Of Critics and Comics
On Christmas day, I finally opened my very favorite Chanukah present (aside from the "#1 Mom" keychain, of course): a copy of the 2009 Best American Comics, edited this year by Charles Burns. It's an annual tradition in our house, this presentation of the comic collection; in return my husband gets the "Dog-a-Day" calendar, which he actually requests. And though all year long he brings home pictures of English Bulldogs in sunglasses or Basset Hounds on sofas, I think my gift is truly the one that keeps on giving.
I haven't read very much in this year's anthology, but so far I've already learned two things: 1.) Evergreen State College is more than a punchline (It was considered freaky even by Bennington College standards), in fact, during Burns' scholarship it might have been ground zero for the mainstream explosion of American comics and 2.) some time in 2007, Dan Clowes wrote a strip about a fictional film critic named Justin Damiano.
The first item is probably news only to me, but just in case you didn't know it either, in one of those amazing feats of cosmic coalescence that end up altering the course of science, philosophy, and here, art, in the late 1970s Burns attended Evergreen with Lynda Barry and Matt Groening. By the way, Barry edited the 2008 collection, which was, in my opinion, far superior to that of her predecessor, Chris Ware, but on a par with that of his predecessor and the series' inaugural editor, Harvey Pekar.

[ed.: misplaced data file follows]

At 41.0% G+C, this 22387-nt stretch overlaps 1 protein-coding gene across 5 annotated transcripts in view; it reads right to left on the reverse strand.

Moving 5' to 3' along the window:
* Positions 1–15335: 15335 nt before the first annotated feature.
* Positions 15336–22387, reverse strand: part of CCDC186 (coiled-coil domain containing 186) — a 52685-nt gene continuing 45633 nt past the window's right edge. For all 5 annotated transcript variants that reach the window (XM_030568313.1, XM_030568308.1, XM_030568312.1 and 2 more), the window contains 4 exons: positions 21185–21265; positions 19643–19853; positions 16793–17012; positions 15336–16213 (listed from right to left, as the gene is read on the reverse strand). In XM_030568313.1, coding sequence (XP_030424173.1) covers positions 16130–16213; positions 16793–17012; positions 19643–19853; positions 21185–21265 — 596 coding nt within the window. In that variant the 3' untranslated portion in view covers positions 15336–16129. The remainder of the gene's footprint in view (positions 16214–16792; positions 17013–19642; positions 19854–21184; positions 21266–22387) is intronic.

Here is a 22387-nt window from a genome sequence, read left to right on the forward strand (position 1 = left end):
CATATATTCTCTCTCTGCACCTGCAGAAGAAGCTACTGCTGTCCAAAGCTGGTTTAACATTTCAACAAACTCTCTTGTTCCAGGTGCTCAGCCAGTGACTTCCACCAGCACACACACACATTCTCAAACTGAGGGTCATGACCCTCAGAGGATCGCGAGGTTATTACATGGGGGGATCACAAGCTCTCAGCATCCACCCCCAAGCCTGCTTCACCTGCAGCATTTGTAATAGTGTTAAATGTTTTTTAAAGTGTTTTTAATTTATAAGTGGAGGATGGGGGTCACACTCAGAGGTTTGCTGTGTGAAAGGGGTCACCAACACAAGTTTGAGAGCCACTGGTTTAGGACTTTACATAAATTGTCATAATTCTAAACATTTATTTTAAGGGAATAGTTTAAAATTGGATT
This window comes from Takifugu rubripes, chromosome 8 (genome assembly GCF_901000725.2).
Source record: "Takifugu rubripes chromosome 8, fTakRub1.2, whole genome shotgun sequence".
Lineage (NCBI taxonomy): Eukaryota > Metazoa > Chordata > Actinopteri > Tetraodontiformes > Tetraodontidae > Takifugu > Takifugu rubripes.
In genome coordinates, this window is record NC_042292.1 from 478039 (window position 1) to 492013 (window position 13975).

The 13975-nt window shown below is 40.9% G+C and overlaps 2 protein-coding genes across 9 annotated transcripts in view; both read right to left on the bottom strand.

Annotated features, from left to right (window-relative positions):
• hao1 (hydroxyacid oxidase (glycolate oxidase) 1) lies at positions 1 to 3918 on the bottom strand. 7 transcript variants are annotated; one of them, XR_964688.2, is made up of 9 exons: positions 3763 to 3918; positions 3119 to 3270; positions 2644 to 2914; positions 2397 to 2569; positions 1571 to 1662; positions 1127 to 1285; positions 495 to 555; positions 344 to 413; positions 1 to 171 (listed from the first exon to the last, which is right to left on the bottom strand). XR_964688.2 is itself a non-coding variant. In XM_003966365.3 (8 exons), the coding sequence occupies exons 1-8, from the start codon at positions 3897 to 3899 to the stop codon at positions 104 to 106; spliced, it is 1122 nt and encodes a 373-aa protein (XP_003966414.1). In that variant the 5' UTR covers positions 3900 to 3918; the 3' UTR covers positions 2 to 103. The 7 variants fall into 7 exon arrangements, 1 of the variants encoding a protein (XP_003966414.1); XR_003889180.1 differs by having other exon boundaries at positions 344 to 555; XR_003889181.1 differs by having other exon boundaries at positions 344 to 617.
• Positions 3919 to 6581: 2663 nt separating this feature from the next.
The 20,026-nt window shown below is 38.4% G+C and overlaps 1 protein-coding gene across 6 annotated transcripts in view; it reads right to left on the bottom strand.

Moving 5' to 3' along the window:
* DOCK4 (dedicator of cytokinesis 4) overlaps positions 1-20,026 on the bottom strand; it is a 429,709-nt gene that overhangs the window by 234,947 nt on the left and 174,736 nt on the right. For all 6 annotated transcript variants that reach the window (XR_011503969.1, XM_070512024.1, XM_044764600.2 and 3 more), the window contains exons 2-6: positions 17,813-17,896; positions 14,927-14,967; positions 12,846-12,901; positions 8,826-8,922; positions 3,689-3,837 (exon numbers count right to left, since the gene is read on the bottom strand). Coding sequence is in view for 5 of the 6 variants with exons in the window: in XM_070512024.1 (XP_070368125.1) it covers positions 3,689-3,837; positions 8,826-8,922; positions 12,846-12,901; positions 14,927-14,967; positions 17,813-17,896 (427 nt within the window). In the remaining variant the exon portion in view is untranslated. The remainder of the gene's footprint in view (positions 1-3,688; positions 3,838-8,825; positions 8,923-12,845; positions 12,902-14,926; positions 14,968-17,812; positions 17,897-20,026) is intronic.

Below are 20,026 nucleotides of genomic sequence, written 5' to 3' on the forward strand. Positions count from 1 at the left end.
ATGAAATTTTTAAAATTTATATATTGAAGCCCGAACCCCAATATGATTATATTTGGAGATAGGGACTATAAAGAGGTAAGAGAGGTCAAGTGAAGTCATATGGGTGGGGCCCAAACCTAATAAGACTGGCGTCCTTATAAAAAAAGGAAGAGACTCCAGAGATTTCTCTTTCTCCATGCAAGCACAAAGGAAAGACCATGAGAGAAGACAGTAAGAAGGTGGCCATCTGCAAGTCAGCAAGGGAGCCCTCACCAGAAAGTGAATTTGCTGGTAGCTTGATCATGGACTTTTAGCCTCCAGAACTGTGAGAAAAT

However, it's the second item that's most interesting to me, and not just because Clowes is the artist whose graphic novel Like a Velvet Glove Cast in Iron (warning: it's not exactly his most "accessible" work) made me a davening comics convert. "Justin M. Damiano" was originally included in a short-story collection called The Book of Other People, edited by Zadie Smith to benefit 826NYC (founded by Dave Eggers).
While the strip itself, a four-page foray into the life and lost love of an online movie reviewer/blogger, possesses plenty of Clowes-style alienation and self-delusion, its choice of critic as subject reveals even more about public perception of this monastic profession.
Kidding. But not really. Clowes specializes in creating characters on the fringes whose disastrous attempts to press their noses against the windows of civil society always result in affirmation of their self-loathing and justification for their misanthropy. Sound like any critics you know? Of course not.
Still, it's pretty fascinating to check out reaction to Mr. Clowes' portrait of Mr. Damiano. The Guardian's film critic, Peter Bradshaw, calls him "flawed, vulnerable, human, committed to his craft," while just about every other blogger says things like the story is a "savage parody of self-important film bloggers," or the character is "self-absorbed," or he's "driven by a combination of loneliness and narcissism," or the strip is "a satirical look at internet geeks who think that anyone cares what they post on their review blogs." Ouch.
If anyone cares what I post on my blog, I also think "Justin M. Damiano" goes deeper than the non-film-critic critics would have you believe. Critics rest so uneasily on the periphery of art that making them its subject usually results in some kind of vicious, long-suppressed catharsis (click the link to Bradshaw's blog entry for proof). However, Clowes is a master of the peripheral, and that's why I can't believe Damiano is just another dart aimed to deflate critical puffery.
But then, as a theater critic/blogger, maybe, like Bradshaw, I've got too much in common with Damiano himself to clearly read Clowes' intentions. Or maybe I got that window all fogged up again. Either way, and for whatever it reveals about the critical temperament, I'll say this much: once again, Dan Clowes has proven himself a first-rate portraitist.